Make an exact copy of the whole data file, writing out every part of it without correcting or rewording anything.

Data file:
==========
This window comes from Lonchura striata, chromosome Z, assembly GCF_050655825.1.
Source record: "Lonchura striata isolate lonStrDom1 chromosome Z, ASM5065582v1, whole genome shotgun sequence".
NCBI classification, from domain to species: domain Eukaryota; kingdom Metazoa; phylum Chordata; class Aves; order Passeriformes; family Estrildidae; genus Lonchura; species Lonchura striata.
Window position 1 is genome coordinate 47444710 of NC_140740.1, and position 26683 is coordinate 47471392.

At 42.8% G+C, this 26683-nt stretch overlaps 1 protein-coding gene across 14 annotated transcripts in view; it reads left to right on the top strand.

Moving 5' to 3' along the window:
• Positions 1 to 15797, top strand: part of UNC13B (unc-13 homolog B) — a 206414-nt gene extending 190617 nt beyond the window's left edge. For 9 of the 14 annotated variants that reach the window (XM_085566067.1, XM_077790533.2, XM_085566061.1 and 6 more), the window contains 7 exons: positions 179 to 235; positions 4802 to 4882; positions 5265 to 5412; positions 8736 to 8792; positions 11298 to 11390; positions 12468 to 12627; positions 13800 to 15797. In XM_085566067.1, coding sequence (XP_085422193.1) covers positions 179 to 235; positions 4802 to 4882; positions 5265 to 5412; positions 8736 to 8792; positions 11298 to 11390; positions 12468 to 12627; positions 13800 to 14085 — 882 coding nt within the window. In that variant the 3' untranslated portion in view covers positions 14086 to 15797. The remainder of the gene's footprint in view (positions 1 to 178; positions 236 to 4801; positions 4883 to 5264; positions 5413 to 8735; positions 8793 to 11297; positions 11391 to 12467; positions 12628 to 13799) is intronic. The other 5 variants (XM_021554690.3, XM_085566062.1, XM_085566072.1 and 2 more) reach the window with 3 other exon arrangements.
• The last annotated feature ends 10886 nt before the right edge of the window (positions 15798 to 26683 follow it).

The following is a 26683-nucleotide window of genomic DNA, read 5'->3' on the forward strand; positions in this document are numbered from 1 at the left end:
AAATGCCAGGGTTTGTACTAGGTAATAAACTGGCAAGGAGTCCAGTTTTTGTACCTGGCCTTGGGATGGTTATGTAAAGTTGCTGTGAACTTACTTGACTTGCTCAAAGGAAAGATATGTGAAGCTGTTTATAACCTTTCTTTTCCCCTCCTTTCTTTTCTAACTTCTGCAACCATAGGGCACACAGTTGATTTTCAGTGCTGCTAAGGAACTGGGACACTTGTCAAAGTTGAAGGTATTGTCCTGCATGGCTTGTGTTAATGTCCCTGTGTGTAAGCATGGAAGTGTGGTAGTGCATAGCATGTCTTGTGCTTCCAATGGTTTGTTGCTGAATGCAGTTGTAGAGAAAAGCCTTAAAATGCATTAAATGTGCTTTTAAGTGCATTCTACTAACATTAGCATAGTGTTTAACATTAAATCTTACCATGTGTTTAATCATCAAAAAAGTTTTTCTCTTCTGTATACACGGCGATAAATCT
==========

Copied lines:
This window comes from Lonchura striata, chromosome Z, assembly GCF_050655825.1.
Source record: "Lonchura striata isolate lonStrDom1 chromosome Z, ASM5065582v1, whole genome shotgun sequence".
NCBI classification, from domain to species: domain Eukaryota; kingdom Metazoa; phylum Chordata; class Aves; order Passeriformes; family Estrildidae; genus Lonchura; species Lonchura striata.
Window position 1 is genome coordinate 47444710 of NC_140740.1, and position 26683 is coordinate 47471392.

At 42.8% G+C, this 26683-nt stretch overlaps 1 protein-coding gene across 14 annotated transcripts in view; it reads left to right on the top strand.

Moving 5' to 3' along the window:
• Positions 1 to 15797, top strand: part of UNC13B (unc-13 homolog B) — a 206414-nt gene extending 190617 nt beyond the window's left edge. For 9 of the 14 annotated variants that reach the window (XM_085566067.1, XM_077790533.2, XM_085566061.1 and 6 more), the window contains 7 exons: positions 179 to 235; positions 4802 to 4882; positions 5265 to 5412; positions 8736 to 8792; positions 11298 to 11390; positions 12468 to 12627; positions 13800 to 15797. In XM_085566067.1, coding sequence (XP_085422193.1) covers positions 179 to 235; positions 4802 to 4882; positions 5265 to 5412; positions 8736 to 8792; positions 11298 to 11390; positions 12468 to 12627; positions 13800 to 14085 — 882 coding nt within the window. In that variant the 3' untranslated portion in view covers positions 14086 to 15797. The remainder of the gene's footprint in view (positions 1 to 178; positions 236 to 4801; positions 4883 to 5264; positions 5413 to 8735; positions 8793 to 11297; positions 11391 to 12467; positions 12628 to 13799) is intronic. The other 5 variants (XM_021554690.3, XM_085566062.1, XM_085566072.1 and 2 more) reach the window with 3 other exon arrangements.
• The last annotated feature ends 10886 nt before the right edge of the window (positions 15798 to 26683 follow it).

The following is a 26683-nucleotide window of genomic DNA, read 5'->3' on the forward strand; positions in this document are numbered from 1 at the left end:
AAATGCCAGGGTTTGTACTAGGTAATAAACTGGCAAGGAGTCCAGTTTTTGTACCTGGCCTTGGGATGGTTATGTAAAGTTGCTGTGAACTTACTTGACTTGCTCAAAGGAAAGATATGTGAAGCTGTTTATAACCTTTCTTTTCCCCTCCTTTCTTTTCTAACTTCTGCAACCATAGGGCACACAGTTGATTTTCAGTGCTGCTAAGGAACTGGGACACTTGTCAAAGTTGAAGGTATTGTCCTGCATGGCTTGTGTTAATGTCCCTGTGTGTAAGCATGGAAGTGTGGTAGTGCATAGCATGTCTTGTGCTTCCAATGGTTTGTTGCTGAATGCAGTTGTAGAGAAAAGCCTTAAAATGCATTAAATGTGCTTTTAAGTGCATTCTACTAACATTAGCATAGTGTTTAACATTAAATCTTACCATGTGTTTAATCATCAAAAAAGTTTTTCTCTTCTGTATACACGGCGATAAATCT